During distal biceps tendon repair, your surgeon makes a small incision over the upper forearm, where the biceps muscle attaches to the radius bone. The torn biceps tendon is brought up through the incision. Then, the radius bone is prepared for tendon reattachment and to promote healing. Two suture anchors will be inserted into the bone. These serve as anchorage for the tendon. The sutures from the suture anchors are passed through the tendon in a particular interlocking manner so as to ensure a strong tendon repair.
After the repair is complete, a hinged elbow brace will be applied with your elbow bent at 90 degrees. The brace will be removed after 6 weeks and it may take up to 6months -1 year to regain full strength.
Tommy John Surgery
Ulnar collateral ligament (UCL) Reconstruction surgery involves replacing a torn ulnar collateral ligament with a tendon from elsewhere in the body. It is also referred to as Tommy John Surgery.
The UCL, also called medial collateral ligament, is located on the inside of the elbow and connects the ulna bone to the humerus bone. It is one of the main stabilizing ligaments in the elbow especially with overhead activities such as throwing and pitching. When this ligament is injured, it can end a professional athlete’s career unless surgery is performed.
The common symptoms associated with a UCL injury are as follows:
- Pain on inner side of the elbow
- Unstable elbow joint
- Numbness in the little finger or ring finger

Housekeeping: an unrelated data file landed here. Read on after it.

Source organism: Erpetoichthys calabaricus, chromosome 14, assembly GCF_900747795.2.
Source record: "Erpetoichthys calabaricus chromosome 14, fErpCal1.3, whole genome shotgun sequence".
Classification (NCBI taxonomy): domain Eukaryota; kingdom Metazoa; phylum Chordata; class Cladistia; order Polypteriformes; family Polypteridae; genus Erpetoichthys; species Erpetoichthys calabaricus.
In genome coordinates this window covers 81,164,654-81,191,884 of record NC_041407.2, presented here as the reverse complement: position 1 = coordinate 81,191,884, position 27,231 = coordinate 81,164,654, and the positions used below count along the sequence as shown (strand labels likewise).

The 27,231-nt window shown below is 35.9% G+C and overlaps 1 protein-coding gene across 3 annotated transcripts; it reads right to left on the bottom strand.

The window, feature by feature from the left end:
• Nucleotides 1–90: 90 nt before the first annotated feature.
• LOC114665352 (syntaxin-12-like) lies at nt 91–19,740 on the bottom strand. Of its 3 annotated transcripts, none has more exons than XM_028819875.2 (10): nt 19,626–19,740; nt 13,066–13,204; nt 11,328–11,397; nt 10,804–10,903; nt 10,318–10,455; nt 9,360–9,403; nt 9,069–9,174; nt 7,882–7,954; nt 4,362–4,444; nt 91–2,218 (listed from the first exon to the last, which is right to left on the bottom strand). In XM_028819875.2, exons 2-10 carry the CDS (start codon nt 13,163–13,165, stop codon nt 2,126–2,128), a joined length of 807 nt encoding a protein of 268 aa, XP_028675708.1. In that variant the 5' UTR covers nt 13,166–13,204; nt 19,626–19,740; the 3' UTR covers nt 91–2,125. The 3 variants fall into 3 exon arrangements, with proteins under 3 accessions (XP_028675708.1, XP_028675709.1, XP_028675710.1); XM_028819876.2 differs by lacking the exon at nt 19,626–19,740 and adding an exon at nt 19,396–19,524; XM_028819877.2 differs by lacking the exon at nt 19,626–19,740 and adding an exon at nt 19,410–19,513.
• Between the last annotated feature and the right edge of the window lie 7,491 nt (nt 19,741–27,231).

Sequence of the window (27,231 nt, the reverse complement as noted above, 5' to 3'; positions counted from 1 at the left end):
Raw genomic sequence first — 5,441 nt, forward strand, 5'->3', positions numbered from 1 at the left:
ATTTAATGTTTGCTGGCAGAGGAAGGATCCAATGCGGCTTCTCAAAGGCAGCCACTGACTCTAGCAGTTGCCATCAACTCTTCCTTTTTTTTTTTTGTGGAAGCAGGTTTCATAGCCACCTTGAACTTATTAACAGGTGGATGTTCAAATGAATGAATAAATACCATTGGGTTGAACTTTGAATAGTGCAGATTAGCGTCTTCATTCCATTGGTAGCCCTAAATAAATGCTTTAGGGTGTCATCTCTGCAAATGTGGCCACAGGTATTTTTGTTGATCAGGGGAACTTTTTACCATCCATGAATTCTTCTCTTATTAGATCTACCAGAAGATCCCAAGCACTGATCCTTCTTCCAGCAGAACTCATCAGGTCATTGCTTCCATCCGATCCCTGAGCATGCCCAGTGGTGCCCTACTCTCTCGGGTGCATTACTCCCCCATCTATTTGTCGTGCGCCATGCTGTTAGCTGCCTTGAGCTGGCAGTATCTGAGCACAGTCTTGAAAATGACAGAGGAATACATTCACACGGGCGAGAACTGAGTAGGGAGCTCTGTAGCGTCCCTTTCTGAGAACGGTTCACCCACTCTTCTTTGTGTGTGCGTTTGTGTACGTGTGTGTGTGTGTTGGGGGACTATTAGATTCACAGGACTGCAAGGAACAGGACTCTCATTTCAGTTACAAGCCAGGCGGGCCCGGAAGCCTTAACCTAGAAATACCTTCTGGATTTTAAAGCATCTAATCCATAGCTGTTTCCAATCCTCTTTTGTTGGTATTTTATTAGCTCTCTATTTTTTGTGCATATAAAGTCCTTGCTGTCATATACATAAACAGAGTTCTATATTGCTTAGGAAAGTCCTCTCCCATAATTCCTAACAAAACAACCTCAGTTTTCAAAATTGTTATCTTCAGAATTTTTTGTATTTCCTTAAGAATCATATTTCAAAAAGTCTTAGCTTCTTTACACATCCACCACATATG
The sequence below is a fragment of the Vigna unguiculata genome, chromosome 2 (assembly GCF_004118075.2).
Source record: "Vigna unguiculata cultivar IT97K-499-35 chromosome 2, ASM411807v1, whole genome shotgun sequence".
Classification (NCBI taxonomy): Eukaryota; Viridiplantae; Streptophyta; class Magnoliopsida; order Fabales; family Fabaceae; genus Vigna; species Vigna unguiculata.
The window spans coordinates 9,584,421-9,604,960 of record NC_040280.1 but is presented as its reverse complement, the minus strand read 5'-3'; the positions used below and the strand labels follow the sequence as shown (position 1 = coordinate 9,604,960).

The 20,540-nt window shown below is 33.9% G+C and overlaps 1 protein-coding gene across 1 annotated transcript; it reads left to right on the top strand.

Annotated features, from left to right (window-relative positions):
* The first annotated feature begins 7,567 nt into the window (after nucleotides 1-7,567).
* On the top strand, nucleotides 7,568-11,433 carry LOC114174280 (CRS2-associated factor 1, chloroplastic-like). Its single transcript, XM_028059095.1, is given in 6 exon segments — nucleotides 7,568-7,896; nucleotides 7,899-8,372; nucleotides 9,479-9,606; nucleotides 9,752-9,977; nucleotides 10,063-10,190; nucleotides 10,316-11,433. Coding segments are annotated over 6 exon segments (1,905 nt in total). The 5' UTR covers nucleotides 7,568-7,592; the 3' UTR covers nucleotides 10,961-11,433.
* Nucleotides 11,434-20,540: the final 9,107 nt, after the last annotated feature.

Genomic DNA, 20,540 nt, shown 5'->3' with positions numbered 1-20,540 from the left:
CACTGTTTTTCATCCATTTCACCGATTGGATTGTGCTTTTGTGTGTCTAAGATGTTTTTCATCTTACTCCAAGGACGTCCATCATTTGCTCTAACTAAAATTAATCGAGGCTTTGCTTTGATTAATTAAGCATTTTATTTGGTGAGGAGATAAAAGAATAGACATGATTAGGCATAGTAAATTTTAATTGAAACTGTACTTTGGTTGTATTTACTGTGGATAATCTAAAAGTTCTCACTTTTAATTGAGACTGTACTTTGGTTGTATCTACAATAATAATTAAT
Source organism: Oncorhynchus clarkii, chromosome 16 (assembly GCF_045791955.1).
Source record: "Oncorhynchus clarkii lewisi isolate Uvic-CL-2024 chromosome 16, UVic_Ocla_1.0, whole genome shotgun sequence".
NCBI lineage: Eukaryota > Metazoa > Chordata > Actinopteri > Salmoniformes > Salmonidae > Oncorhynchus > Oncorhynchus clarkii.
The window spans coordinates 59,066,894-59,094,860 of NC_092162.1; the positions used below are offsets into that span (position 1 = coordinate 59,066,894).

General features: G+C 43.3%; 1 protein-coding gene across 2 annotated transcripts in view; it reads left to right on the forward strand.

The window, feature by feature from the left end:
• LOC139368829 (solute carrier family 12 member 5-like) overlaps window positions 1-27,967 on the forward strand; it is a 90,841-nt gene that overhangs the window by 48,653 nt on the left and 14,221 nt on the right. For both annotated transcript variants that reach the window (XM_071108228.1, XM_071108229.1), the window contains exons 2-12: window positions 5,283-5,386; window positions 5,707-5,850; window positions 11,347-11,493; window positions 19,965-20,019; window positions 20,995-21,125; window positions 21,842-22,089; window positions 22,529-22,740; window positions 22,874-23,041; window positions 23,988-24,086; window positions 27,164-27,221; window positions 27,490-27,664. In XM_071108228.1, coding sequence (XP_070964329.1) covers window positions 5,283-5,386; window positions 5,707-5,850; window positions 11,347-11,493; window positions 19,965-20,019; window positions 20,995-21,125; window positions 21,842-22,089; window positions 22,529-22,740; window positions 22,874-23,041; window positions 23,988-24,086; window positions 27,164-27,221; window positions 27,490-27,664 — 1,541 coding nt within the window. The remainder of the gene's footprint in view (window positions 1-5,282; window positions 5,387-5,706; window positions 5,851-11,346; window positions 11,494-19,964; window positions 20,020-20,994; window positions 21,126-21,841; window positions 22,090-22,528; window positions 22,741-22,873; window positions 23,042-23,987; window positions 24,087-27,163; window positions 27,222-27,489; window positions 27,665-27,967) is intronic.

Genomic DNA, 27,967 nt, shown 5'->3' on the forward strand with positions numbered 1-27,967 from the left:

- Decreased performance in activities such as throwing baseballs or other objects
Ulnar collateral ligament injury is usually caused by repetitive overhead throwing such as in baseball. The stress of repeated throwing on the elbow causes microscopic tissue tears and inflammation. With continued repetition, eventually the UCL can tear preventing the athlete from throwing with significant speed. If untreated, it can end an athlete’s professional career. UCL injury may also be caused by direct trauma such as with a fall, car accident, or work injury. Other causes include any activity that requires repetitive overhead motion of the arm such as tennis, pitching sports, fencing, and painting.
UCL injury should be evaluated by an orthopedic specialist for proper diagnosis and treatment. Your physician will perform the following:
- Medical history
- Physical examination including a valgus stress test to assess for elbow instability
Other tests such as X-rays and MRI scans may be ordered to confirm the diagnosis.
Your physician will recommend conservative treatment options to treat the symptoms associated with UCL injury unless you are a professional or collegiate athlete. In these cases, if the patient wants to continue in their sport, surgical reconstruction is performed.